A new mobile app called Banter wants to build an anonymous social network on mobile by carving out a niche for itself that falls somewhere in between mobile messaging apps, like WhatsApp or Facebook Messenger, and the more “confessional” apps like Secret and Whisper.
Instead, chats in Banter are designed to flow like real-world conversations do, without the fear that everything discussed will be permanently etched in stone, or associated with a user’s public identity. The public chats only remain live for 24 hours, says the company, then they disappear. And you can participate using just a pseudonym.
The service also has some elements that make it feel like old-school message boards, as chats take place in “rooms” which can be event-focused (e.g. a sports event you’re watching, the Oscars, etc.) location-focused (Austin – for SXSW attendees, a local bar, e.g.), topic-focused (a health issue, support groups, gaming, etc.), or any combination of these. In the rooms, users can share text, photos, URLs, videos, GIF’s emoji’s and more, to discuss the topic in real-time.
The company was founded by long-time serial entrepreneur, Andrew Busey, currently a Partner at Chaotic Moon, a mobile strategy and development firm for consumer brands, that’s worked with companies like Disney, Pizza Hut, Pinkberry, Marvel, Xbox, National Geographic, Taco Bell, Starbucks, Samsung, and many, many more.
Busey’s past experience also includes running product management for one the first web browsers, Mosaic, creating one of the first web-based chat solutions with iChat, and later founding and selling Challenge Games to Zynga.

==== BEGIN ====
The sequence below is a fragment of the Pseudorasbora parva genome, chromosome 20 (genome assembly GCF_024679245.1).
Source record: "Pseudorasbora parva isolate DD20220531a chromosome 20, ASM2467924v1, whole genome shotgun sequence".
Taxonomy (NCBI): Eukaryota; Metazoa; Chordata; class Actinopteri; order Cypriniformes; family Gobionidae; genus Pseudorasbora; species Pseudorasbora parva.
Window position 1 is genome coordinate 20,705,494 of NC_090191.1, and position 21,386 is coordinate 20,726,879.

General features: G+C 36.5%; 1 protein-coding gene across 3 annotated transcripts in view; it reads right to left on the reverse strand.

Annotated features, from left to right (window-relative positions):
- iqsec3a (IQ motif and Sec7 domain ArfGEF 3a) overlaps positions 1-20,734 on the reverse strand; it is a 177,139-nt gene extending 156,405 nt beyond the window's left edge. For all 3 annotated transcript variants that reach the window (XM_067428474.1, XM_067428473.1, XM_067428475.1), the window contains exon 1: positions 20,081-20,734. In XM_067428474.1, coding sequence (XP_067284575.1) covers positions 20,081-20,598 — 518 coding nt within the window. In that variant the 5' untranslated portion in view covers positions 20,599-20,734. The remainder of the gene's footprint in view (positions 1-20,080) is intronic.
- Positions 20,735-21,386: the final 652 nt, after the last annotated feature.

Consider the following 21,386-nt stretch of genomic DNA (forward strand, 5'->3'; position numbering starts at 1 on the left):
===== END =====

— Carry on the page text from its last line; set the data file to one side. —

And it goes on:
He explains that he was motivated to build Banter because he felt that many of today’s mobile chat clients don’t encourage users to have “real” conversations.
Either you’re engaged in private communications, similar to SMS, with people you know, spilling secrets on confessional apps, or broadcasting messages via your more public persona on Twitter, where followers may be turned off when you suddenly veer into topics you don’t typically discuss. (Like say, when a tech reporter starts live-tweeting a football game. You know who you are.)
“One of my fundamental beliefs is that people have lots of interests, and not all those interests align with their real-life friends, or their existing online friends,” explains Busey.
“For example, I like to game…and my friends, outside of the gaming companies I’ve worked with, are not big gamers.” He says he wanted to maintain relationships with some of his fellow gamers, but doesn’t necessarily view them as friends who he would connect with on Facebook, in all cases. But Banter would allow for that.
With the app that’s launching now for iOS and Android, users will be able to browse and join rooms, as well as initiate more messaging-like private chats with other users. (These stick around longer – for 6 months). However, in the future, the service will support letting users pay a nominal fee (99 cents, likely) for things like establishing multiple profiles, or creating and administering their own private rooms, where they can control membership.
Given that chatters are anonymous, there’s the question of how Banter will deal with trolling behavior or spam. Busey says members can “block” others for now with just a click, but that’s it. While the company has other technology it could roll out if need be, their preference is to rely on user policing of bad behavior if they can, he adds.
Banter also competes with places where people have pseudo-anonymous conversations today on the web, like Reddit. But Busey says he thinks Banter could appeal to Reddit users who may view the app as an extension to, not a replacement of, a larger social network.
The Austin-based startup is a team of five full-time, but had development assistance and investment from some at Chaotic Moon. To date, the company has raised just over $800,000 from founders and other Austin-area angels.
The app is live on both iOS and Android, and is read-only on the web.